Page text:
# Abstract Nonsense

## Relationship Between the Notions of Directional and Total Derivatives (Pt.II)

Point of Post: This is a continuation of this post.

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What we shall now show that there is an almost converse to the above. Namely, if we impose the not-so-crazy condition that the first partial order derivatives of all types exist on some neighborhood of some point $a$ and they are all continuous there then the function is, in fact,totally  differentiable there too.

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Theorem: Let $f:U\to\mathbb{R}^m$, where $U\subseteq\mathbb{R}^n$ is open, be such that $D_jf$ exists everywhere on $U$ for $j\in[n]$ and be continuous at $a\in U$. Then, $f$ is totally differentiable at $U$.

Proof: It evidently suffices to prove this for mappings $f:U\to\mathbb{R}$ by our prior theorem regarding the relationship between the total differentiability of a function and the total differentiability of its coordinate functions. So, let $f:U\to\mathbb{R}$ where $U\subseteq\mathbb{R}^n$ is open and $a=(a_1,\cdots,a_n)\in U$. Note then that for sufficiently small $h=(h_1,\cdots,h_n)$ (so that $a+h\in U$) we have that $f(a+h)-f(a)$ is equal to

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$\displaystyle \sum_{j=1}^{n}\bigg(f(a_1+h_1,\cdots,a_j+h_j,a_{j+1},\cdots,a_n)-f(a_1+h_1,\cdots,a_{j-1}+h_{j-1},a_j,\cdots,a_n)\bigg)$

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(everything just telescopes). But, using logic similar to that in the proof of Clairaut’s theorem we may apply the mean value theorem to find $\xi_j\in\mathbb{R}$ with $\|\xi_j-a_j\|\leqslant \|(a_j+h_j)-a_j\|=\|h_j\|$ such that  $f(a_1+h_1,\cdots,a_j+h_j,a_{j+1},\cdots,a_n)-f(a_1+h_1,\cdots,a_{j-1}+h_{j-1},a_j,\cdots,a_n)$ is equal to $h_jD_jf(a_1+h_1,\cdots,\xi_j,a_{j+1},\cdots,a_n)$. Thus, in particular we have that

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$\displaystyle f(a+h)-f(a)=\sum_{j=1}^{n}h_j D_jf(a_1+h_1,\cdots,\xi_j,a_{j+1},\cdots,a_n)$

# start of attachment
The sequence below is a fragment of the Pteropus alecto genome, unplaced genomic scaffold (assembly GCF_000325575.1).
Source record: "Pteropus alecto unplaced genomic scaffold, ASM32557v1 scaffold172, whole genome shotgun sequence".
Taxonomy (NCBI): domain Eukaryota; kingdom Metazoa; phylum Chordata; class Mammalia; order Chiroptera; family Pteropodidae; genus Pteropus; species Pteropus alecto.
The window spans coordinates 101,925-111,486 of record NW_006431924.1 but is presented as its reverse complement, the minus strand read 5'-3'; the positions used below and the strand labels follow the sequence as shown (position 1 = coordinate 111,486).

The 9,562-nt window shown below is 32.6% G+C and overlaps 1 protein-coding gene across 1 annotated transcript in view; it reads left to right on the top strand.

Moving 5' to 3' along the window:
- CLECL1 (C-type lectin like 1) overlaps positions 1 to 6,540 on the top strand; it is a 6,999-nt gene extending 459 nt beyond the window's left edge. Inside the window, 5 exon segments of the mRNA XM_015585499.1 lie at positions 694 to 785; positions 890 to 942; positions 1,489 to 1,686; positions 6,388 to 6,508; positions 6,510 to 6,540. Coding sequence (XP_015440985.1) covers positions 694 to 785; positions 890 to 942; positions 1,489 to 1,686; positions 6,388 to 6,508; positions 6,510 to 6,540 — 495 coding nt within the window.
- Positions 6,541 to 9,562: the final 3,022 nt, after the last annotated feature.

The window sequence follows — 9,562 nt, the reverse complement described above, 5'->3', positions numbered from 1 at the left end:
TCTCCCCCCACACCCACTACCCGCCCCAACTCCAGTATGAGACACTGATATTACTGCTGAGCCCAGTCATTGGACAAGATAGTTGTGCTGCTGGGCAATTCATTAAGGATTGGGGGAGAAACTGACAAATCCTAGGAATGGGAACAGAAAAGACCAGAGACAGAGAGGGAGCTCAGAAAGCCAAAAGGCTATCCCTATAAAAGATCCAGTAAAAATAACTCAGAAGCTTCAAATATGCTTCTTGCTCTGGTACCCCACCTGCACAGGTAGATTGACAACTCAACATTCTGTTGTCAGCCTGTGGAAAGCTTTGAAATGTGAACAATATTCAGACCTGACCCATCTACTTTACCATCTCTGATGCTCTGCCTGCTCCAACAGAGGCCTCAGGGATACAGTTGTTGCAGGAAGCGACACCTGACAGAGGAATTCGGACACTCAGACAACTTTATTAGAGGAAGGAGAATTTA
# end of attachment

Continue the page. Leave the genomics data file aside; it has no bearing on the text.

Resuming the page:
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Thus, we may conclude that

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\displaystyle \begin{aligned}\frac{\left\|f(a+h)-f(a)-\nabla f(a)\cdot h\right\|}{\|h\|} &= \frac{\displaystyle \left\|\sum_{j=1}^{n}h_j \bigg(D_j(a_1+h_1,\cdots,\xi_j,a_{j+1},\cdots,a_n)-D_jf(a)\bigg)\right\|}{\|h\|}\\ &\leqslant \sum_{j=1}^{n}\frac{|h_j|}{\|h\|}\left\|D_jf(a_1+h_1,\cdots,\xi_j,a_{j+1},\cdots,a_n)-D_f(a)\right\|\\ &\leqslant \sum_{j=1}^{n}\left\|D_jf(a_1+h_1,\cdots,\xi_j,a_{j+1},\cdots,a_n)-D_jf(a)\right\|\end{aligned}

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Note though that as $h\to\bold{0}$ we have that $(a_1+h_1,\cdots,\xi_j,a_{j+1},\cdots,a_n)\to a$ and thus by continuity of $D_jf$ at $a$ for $j=1,\cdots,n$ we have that $D_jf(a_1+h_1,\cdots,\xi_j,a_{j+1},\cdots,a_n)\to D_jf(a)$. It thus follows from the above that

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$\displaystyle \lim_{h\to\bold{0}}\frac{\left\|f(a+h)-f(a)-\nabla f(a)\cdot h\right\|}{\|h\|}=0$

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Thus, $f$ is differentiable at $a$ as desired. $\blacksquare$

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Remark: This gives an alternate proof (once one knows that total differentiability implies partial differetiability in all directions) that $\text{Jac}_f$ is the matrix of partials–once you combine it with our previous half-uncovered form of the derivative. Also, there is a stronger form of this theorem where one only needs all but one of the partial derivatives to be continuous–but this seems excessive in most cases.

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References:

1.  Spivak, Michael. Calculus on Manifolds; a Modern Approach to Classical Theorems of Advanced Calculus. New York: W.A. Benjamin, 1965. Print.

2. Apostol, Tom M. Mathematical Analysis. Reading, MA: Addison-Wesley Pub., 1974. Print.